In 2009, I was invited to join something new taking place in Des Moines, Iowa. Little did I know I would be part of something so transformative.
It was an early expansion of a Best Buy community program called Geek Squad Summer Academy, which taught technology skills to underserved youth across the country in the form of two-day camps. As a Geek Squad Agent, I led classes on computer hardware and programming basics, and our “campers” were Girl Scouts. Their passion for learning and discovery was tangible and exhilarating, and after the event ended, I could only think “I wish we had more.”
Since then, Geek Squad Academy has exceeded my vision by growing into a year-round opportunity that sparks students’ interests in technology with the goal of influencing their future education and career decisions.
To celebrate Geek Squad Academy’s 10th year, we recently held a special computer-building class at our Minneapolis camp. Instead of maneuvering around gigantic computer cases like those from camp a decade ago, this year students used small Raspberry Pi boards and screen kits to build a laptop they could take home and continue to learn about programming and more. With built-in Wi-Fi, these small devices can help bridge the digital divide for students who come from low-income families and don’t have access to devices or the Internet.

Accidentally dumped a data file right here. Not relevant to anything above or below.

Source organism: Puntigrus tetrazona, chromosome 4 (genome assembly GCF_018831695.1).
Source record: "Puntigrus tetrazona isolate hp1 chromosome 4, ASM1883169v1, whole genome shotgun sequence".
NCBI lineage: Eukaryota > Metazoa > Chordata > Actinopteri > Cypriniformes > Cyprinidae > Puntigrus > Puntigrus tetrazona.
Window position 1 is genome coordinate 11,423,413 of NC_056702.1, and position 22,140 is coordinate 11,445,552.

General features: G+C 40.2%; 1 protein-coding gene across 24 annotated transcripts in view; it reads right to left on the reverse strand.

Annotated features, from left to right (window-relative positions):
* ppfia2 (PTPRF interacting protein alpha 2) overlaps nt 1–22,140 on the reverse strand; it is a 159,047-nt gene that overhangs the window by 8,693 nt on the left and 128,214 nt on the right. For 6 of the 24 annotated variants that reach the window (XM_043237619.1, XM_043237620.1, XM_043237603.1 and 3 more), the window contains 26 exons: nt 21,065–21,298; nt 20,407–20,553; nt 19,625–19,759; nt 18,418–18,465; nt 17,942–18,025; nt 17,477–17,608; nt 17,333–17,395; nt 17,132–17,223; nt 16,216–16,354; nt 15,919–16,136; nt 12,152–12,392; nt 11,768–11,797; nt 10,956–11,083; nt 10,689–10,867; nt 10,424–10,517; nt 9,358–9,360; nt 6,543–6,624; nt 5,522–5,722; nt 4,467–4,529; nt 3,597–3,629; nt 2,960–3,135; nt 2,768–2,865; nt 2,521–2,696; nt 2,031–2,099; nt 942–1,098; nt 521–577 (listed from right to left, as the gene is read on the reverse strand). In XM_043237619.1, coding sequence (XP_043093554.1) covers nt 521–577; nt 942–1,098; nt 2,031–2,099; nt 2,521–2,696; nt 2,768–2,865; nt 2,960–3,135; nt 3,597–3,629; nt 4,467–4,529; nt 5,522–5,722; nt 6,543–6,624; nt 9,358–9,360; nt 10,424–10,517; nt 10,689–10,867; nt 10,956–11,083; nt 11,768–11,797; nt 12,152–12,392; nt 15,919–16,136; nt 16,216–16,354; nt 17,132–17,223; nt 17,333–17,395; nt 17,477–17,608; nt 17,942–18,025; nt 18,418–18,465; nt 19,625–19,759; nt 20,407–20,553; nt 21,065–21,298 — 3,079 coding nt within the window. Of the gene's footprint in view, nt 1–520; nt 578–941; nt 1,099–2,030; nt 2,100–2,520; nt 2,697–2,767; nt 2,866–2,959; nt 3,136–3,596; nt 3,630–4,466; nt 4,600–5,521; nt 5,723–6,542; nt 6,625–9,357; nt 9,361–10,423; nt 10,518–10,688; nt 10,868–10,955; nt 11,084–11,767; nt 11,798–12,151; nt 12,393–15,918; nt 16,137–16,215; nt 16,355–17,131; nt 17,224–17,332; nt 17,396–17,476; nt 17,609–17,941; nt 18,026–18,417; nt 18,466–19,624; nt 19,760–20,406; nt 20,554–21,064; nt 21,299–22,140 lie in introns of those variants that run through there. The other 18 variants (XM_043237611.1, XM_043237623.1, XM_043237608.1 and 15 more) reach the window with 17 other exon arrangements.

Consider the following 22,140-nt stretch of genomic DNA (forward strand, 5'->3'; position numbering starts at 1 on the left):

Over its history, Geek Squad Academy has brought hands-on interactive experiences to tens of thousands of students in more than 100 cities nationwide. This year we visited underserved neighborhoods from Orlando to Seattle, worked with students of the Choctaw Nation in Oklahoma, and supported military families on base at Camp Pendleton and Naval Air Station Oceana.
And this outreach matters, because today’s students will face an increasingly demanding job market where tech knowledge is a basic requirement.
In the end, technology has immense power to enable young people to dream big and accomplish great things. By offering programs like Geek Squad Academy, we are helping transform under-served teens from consumers to creators and helping spark a new generation of engineers, entrepreneurs, teachers, designers and dreamers.
I can’t wait to see what the next year and next decade will bring.